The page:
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[BRUSSELS] New rules requiring multinational corporations to reveal tax and financial data to authorities in all EU countries where they operate may be agreed by the bloc's states as soon as March, EU diplomats said on Monday.
In a bid to curb multinationals' tax avoidance, which is estimated by the European Parliament to cost European Union countries 70 billion euros (US$77 billion) a year in lost revenues, the European Commission proposed in January new measures against profit shifting and other schemes.
The EU's executive also published draft rules to increase corporations' tax transparency - known as country-by-country reporting - which would oblige companies to disclose their revenues, profits, taxes paid and accrued, earnings and other sensitive data to tax administrations of all EU countries where they operate.
The EU's 28 states are likely to fast-track the negotiations on country-by-country reporting rules, with the aim to reach a"political agreement" by next month, diplomats involved in the talks told Reuters.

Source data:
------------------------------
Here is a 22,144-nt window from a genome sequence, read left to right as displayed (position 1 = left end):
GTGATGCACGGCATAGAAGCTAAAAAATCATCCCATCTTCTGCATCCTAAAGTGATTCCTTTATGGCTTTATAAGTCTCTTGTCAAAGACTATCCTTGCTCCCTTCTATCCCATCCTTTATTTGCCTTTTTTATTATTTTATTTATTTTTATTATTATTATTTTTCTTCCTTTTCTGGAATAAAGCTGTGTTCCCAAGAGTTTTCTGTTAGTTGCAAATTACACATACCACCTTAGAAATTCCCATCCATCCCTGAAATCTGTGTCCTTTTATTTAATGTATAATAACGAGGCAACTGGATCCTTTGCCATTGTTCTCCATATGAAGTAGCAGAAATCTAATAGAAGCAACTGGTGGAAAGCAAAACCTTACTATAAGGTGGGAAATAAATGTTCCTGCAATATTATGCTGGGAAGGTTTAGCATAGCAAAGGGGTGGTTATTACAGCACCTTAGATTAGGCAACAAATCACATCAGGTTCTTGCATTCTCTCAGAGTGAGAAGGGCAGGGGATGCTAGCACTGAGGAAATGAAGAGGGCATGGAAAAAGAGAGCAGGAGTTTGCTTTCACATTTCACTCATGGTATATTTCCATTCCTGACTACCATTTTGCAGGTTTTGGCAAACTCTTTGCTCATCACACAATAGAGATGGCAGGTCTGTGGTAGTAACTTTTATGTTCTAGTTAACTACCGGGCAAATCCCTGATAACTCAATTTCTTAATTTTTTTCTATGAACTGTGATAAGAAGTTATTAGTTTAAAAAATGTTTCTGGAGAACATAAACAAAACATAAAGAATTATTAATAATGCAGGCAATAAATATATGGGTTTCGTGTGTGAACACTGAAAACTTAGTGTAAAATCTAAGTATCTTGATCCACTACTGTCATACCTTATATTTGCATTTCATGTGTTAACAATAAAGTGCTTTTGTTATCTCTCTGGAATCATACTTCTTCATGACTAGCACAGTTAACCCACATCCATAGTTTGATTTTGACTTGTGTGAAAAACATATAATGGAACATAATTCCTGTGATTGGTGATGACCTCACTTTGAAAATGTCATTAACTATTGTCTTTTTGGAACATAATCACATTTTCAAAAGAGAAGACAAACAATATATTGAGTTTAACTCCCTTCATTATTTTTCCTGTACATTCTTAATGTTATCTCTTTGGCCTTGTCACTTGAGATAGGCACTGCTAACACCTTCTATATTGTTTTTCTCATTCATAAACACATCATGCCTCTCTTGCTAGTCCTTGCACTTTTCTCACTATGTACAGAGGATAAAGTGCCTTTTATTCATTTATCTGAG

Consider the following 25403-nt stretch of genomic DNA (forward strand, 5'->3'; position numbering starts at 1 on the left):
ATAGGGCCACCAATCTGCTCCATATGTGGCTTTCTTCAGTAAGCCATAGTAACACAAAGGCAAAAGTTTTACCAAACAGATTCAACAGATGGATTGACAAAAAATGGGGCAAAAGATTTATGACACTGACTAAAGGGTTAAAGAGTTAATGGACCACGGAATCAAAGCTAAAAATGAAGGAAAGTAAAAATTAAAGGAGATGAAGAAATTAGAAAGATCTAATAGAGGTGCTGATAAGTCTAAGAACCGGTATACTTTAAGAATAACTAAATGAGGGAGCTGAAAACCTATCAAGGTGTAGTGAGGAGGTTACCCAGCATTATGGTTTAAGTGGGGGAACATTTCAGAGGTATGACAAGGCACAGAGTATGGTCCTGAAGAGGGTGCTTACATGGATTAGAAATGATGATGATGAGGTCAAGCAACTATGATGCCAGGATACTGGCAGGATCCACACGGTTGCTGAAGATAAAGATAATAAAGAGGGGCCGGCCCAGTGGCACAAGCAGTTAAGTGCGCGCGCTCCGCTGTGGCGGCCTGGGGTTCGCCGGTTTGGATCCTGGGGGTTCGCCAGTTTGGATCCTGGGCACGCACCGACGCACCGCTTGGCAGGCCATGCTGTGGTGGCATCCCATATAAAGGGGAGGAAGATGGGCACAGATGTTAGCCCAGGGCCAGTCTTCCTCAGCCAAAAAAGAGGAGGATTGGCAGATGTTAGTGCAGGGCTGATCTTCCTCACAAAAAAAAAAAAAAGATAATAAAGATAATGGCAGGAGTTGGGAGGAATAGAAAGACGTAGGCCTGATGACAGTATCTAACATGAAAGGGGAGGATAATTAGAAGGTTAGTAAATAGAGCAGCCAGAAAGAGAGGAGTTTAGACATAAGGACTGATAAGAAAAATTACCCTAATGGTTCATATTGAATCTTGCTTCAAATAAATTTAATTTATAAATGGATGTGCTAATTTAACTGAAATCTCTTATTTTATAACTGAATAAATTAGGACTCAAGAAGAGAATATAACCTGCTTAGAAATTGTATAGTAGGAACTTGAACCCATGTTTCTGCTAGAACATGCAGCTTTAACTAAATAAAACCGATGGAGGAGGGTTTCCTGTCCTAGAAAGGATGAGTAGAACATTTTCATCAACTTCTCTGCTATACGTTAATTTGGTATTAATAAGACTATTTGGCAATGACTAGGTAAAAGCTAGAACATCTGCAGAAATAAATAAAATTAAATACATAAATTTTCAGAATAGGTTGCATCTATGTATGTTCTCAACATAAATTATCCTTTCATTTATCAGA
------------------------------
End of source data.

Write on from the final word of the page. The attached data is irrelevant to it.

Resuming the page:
A first exchange on the Commission's tax avoidance proposals will be held at the regular monthly meeting of EU finance ministers on Friday.
The political deal would need to be followed by a compromise on technical issues before becoming operational, but the unusually short period to reach a consensus would represent a rare example of EU cohesion on tax matters, where usually states block or slow down talks for years, exploiting their veto power on tax issues.
The deal may also pave the way to further proposals to make corporations' disclosures completely public, and not just limited to tax administrations.
The Commission is assessing the consequences of such a bold move and aims at reaching a conclusion "at the latest by the first quarter of this year," a Commission spokeswoman told journalists on Monday.
EU's tax commissioner Pierre Moscovici has repeatedly said that he would favour a full disclosure of corporations' tax and financial data, provided that such a move were not to harm the competitiveness of companies operating in the EU.
A proposal on "public tax transparency (country-by-country reporting)" is in the agenda of the EU Commission meeting on April 12, the EU executive calendar shows.
EU countries may also strike a deal in May on the proposals made by the EU executive on curbing tax avoidance schemes, EU diplomats said.
The current Dutch presidency of the EU has put tax issues at the top of the economic agenda during its semester which ends in July.